Rotary Cutter (or Scissors) and Mat Round cutting blade in a handle and a mat that doesn’t cut.
Yarn  I use scrap yarn from my stash
Crochet Hook  I use US H/8, 5mm crochet hook
Skip-Cut Rotary Cutter Blade  Makes perfect holes in fleece and other material for crochet edge blankets
Needle and Thread/Embroidery Floss used for Running Stitch- Hand-sewn stitch that weaves in and out of the fabric, resulting in a dashed line.

Instructions:

With each 1 yard fabric piece, you will be able to make 2 blankets. Take your rotary cutter or scissors and cut the fabric in half at the fold. Set one piece aside. Lay one fabric piece on the table. With the needle and thread, you will sew a running stitch along all 4 sides of fabric. It’s about a 1 inch hem.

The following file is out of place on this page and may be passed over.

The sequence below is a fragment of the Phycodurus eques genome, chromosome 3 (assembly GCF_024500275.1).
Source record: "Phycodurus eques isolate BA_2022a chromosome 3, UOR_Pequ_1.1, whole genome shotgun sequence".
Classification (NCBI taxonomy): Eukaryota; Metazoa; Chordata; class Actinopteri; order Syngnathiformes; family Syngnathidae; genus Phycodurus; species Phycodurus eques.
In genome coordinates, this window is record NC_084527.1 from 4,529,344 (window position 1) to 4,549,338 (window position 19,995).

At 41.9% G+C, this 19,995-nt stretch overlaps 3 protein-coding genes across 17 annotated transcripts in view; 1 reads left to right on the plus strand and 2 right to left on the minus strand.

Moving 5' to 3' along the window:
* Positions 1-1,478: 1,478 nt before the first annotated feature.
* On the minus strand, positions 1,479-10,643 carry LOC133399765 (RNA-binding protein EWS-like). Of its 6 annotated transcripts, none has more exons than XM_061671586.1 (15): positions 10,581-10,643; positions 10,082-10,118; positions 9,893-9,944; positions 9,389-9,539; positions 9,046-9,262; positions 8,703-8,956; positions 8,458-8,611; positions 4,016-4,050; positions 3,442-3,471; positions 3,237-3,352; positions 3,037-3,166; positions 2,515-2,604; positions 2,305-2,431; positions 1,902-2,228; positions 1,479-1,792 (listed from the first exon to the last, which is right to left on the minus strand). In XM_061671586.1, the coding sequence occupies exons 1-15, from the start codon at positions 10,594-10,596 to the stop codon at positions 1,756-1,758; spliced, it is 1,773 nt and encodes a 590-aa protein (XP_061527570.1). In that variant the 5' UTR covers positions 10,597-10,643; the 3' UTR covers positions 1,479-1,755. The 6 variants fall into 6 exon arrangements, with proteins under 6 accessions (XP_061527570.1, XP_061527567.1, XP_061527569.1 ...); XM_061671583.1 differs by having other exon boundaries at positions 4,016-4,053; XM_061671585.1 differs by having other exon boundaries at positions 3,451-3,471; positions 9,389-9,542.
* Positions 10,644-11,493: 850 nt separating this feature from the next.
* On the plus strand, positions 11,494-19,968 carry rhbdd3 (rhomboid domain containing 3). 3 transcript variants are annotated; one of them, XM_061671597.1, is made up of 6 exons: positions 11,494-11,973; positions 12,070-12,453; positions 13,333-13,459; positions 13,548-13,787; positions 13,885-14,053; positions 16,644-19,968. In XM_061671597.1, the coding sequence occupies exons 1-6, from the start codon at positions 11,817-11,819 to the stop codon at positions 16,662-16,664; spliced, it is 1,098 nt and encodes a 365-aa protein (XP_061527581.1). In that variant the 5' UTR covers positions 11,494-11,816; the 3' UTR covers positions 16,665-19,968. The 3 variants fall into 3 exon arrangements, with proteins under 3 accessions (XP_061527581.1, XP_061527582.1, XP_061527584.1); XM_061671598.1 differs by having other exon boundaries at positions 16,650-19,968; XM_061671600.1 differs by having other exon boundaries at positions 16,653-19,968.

Lay fabric on mat, put the skip-cut blade in the rotary cutter. Be careful as the blade is sharp. Roll the cutter along the inside of the hem, only rolling once. When you get to a corner, carefully turn your piece. I use a pin, to mark the last cut. If you cut it more than once, it will leave a larger hole. Go around all 4 sides.


Time to crochet the edging. With all crochet projects, start with a single crochet row. Make a slip knot, insert your hook and yarn into a hole, be sure to go through both thickness, single crochet. Go across the edge, make 3-5 single crochets in corner. You may need to trim the corner, so it is not too thick, and continue around all 4 sides. Slip stitch to first single crochet.